ISSN (Print) - 0012-9976 | ISSN (Online) - 2349-8846

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Militarisation, Lankan Style

The military in Sri Lanka is being transformed from a politically non-partisan entity into the de facto praetorian guard of the Rajapaksa family - a force willing and able to overstep legal and constitutional limits in defence of Rajapaksa rule. Concomitantly, civilian spaces are being infused with a "Rajapaksaised" military, and civilian institutions compelled to submit to its authority.

Sri Lanka’s unexpected loss at the T20 World Cup finals in late 2012 plunged the country into despair. The fact that the defeat happened at home raised the shock to a new level. The day after the cricket fiasco, Gotabhaya Rajapaksa, Defence Secretary and younger brother of President Mahinda Rajapaksa, offered his take on why Sri Lanka lost its fourth cricket world cup final. At a function to mark the commissioning of 23 principals of leading national schools as brevet colonels, Rajapaksa attributed the defeat to the “absence of leadership training” (Sri Lanka Mirror, 8 October 2012).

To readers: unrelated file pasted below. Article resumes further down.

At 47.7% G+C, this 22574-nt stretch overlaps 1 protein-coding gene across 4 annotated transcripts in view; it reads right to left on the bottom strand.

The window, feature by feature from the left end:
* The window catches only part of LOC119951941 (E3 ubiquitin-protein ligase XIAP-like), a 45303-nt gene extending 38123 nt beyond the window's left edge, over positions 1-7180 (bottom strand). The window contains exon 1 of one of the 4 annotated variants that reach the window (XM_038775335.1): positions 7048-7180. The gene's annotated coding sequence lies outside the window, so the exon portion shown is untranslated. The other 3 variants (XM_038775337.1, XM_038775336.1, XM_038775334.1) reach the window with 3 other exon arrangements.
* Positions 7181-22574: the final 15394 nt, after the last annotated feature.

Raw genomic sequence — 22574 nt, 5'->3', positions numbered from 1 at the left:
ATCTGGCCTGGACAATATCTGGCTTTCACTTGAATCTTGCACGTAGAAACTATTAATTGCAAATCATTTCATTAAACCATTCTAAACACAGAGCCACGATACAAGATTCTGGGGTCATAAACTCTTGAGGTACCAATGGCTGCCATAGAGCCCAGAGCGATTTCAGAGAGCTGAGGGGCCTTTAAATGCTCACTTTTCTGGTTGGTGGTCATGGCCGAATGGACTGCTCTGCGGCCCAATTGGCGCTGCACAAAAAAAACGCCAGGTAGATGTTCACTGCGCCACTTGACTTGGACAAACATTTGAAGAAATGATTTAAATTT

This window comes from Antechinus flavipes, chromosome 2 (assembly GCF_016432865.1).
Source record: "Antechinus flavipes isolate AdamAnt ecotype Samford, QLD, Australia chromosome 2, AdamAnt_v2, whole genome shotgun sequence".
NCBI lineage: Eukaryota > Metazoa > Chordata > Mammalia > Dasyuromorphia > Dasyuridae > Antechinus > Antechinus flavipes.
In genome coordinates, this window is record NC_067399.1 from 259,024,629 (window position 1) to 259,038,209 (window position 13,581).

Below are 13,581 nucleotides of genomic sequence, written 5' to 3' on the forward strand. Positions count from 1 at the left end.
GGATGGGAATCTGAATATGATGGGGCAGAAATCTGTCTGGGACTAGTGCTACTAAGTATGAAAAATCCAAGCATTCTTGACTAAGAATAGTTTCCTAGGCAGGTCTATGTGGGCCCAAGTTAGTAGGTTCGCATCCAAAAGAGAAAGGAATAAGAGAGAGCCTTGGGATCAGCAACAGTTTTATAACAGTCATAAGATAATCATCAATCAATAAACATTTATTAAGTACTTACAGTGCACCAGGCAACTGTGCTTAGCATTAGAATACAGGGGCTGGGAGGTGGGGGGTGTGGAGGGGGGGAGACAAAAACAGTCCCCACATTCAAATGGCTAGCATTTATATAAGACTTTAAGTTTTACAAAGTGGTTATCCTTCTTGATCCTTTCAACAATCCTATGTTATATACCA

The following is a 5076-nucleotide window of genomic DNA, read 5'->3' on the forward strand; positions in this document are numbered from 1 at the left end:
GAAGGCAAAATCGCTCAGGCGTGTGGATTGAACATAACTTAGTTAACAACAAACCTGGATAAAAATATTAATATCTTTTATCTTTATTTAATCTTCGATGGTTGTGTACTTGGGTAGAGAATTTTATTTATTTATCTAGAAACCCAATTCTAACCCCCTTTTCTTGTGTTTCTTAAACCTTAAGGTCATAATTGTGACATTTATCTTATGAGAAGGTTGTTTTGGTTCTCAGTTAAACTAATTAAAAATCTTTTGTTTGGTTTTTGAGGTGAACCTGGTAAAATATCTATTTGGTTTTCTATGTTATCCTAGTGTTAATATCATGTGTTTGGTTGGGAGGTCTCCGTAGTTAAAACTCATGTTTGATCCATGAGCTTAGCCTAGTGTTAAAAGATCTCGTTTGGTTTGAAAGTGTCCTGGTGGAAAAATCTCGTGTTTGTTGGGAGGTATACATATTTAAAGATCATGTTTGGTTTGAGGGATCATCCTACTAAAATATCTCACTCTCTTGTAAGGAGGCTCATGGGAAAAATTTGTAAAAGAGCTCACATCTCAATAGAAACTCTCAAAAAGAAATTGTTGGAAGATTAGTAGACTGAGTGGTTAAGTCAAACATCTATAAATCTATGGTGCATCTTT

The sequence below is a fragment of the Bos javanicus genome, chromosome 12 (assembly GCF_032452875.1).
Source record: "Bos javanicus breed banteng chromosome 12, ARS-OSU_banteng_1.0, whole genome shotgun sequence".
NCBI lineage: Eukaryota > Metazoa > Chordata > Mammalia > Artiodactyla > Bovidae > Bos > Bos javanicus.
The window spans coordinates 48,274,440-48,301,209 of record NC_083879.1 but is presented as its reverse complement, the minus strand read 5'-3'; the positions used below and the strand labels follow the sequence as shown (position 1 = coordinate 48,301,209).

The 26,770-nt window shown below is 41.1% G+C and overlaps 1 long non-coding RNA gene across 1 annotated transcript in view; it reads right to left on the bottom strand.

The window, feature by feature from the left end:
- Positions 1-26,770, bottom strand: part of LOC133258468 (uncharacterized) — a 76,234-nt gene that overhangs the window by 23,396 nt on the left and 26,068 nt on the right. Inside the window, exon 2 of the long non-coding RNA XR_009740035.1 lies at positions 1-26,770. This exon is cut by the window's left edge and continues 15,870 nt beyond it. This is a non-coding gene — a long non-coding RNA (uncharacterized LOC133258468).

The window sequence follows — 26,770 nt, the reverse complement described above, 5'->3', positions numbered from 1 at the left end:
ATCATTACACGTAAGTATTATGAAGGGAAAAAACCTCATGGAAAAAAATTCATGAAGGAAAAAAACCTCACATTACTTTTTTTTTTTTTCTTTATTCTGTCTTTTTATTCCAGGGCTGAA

Rajapaksa’s “analysis”, considered in confluence with the occasion on which he made it and his full official title (Secretary to the Ministry of Defence and Urban Development), indicates both the extent of Lankan militarisation and its sui generis nature. In Sri Lanka, militarisation is advancing with disturbing rapidity, and making inroads into traditional civilian preserves. The motive force behind these meticulously planned waves of militarisation is not the military leadership. The authors and directors of Lankan militarisation are the country’s civilian rulers, the Rajapaksas. The militarisation drive is part – and a critically important one – of the grand Rajapaksa scheme to strengthen “Rajapaksa power”, concomitant with dismantling democratic freedoms and subverting judicial independence.

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